Regulators Failing on Social and Nature – WWF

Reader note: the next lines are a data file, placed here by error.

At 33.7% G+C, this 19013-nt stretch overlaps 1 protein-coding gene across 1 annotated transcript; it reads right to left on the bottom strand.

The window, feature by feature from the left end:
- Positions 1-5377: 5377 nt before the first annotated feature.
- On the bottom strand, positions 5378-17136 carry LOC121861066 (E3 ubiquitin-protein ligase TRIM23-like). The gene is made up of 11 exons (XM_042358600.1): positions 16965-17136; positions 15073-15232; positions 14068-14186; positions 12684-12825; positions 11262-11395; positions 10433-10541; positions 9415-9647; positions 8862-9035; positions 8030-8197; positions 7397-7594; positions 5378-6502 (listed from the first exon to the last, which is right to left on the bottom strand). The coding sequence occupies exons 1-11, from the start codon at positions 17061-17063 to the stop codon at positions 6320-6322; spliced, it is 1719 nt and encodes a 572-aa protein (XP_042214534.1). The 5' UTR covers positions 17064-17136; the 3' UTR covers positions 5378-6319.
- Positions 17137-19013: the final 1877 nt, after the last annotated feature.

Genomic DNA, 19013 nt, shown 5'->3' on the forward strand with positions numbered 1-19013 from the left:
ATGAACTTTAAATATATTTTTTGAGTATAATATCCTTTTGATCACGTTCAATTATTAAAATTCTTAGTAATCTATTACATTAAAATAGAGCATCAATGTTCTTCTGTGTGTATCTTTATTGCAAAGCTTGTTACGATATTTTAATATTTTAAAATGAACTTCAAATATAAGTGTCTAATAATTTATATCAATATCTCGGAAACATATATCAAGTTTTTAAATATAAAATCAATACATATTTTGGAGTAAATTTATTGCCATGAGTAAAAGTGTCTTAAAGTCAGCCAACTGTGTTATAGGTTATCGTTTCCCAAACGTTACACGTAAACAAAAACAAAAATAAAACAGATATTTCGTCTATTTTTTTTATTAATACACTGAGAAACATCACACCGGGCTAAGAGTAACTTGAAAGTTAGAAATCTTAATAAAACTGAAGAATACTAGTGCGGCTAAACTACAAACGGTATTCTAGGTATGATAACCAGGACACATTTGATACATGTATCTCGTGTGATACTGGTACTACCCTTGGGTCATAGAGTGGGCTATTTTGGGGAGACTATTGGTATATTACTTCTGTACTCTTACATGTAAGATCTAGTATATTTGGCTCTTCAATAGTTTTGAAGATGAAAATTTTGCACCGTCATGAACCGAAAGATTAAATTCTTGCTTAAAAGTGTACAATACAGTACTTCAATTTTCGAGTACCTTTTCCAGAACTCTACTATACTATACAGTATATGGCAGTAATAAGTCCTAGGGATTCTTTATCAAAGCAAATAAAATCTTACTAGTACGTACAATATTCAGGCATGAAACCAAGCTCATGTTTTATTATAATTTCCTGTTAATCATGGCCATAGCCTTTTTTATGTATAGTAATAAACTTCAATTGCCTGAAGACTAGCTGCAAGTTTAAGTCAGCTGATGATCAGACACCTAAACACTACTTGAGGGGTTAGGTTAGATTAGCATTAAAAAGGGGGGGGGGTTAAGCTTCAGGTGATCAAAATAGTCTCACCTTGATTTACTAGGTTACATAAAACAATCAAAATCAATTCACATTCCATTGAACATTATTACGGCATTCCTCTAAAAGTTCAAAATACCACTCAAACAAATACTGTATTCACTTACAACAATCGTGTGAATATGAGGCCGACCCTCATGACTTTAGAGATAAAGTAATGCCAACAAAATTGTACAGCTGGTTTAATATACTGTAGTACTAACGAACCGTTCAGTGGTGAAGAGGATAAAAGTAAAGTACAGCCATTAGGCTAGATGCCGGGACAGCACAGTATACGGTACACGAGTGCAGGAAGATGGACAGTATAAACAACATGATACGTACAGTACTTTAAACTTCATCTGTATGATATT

Central banks and financial supervisors are making notable progress to “green” financial regulation and supervision, according to the WWF Sustainable Financial Regulations and Central Bank Activities (SUSREG) Tracker 2023. However, significant gaps remain, in particular in high-income countries, countries with the largest greenhouse gas (GHG) emissions and those that are the richest in biodiversity.  The tracker found that current financial regulations and central banking activities focus on climate and do not fully account for broader environmental and social risks and impacts, like biodiversity loss and its effects on communities who heavily depend on fragile natural resources. Only 18% of central banks show exemplary progress in integrating climate-related risks into their monetary policy and central banking activities, whilst 68% of high-income countries have not yet adopted adequate climate and environmental banking supervision policies. Moreover, ambition and implementation of sustainable financial measures is unequal across countries. Maud Abdelli, WWF’s Greening Financial Regulation Initiative lead, said: “Inaction or little action is fueling the dual climate-nature crisis. At the COP28 UN climate summit last week, countries agreed to transition away from fossil fuels, but they failed to commit to a full phase-out and to prioritise protecting nature. Central banks and supervisors need to take up a prominent role in directing finance away from the most environmentally harmful sectors like coal, gas and oil, and set minimum ESG expectations in financial regulation and supervision.” 


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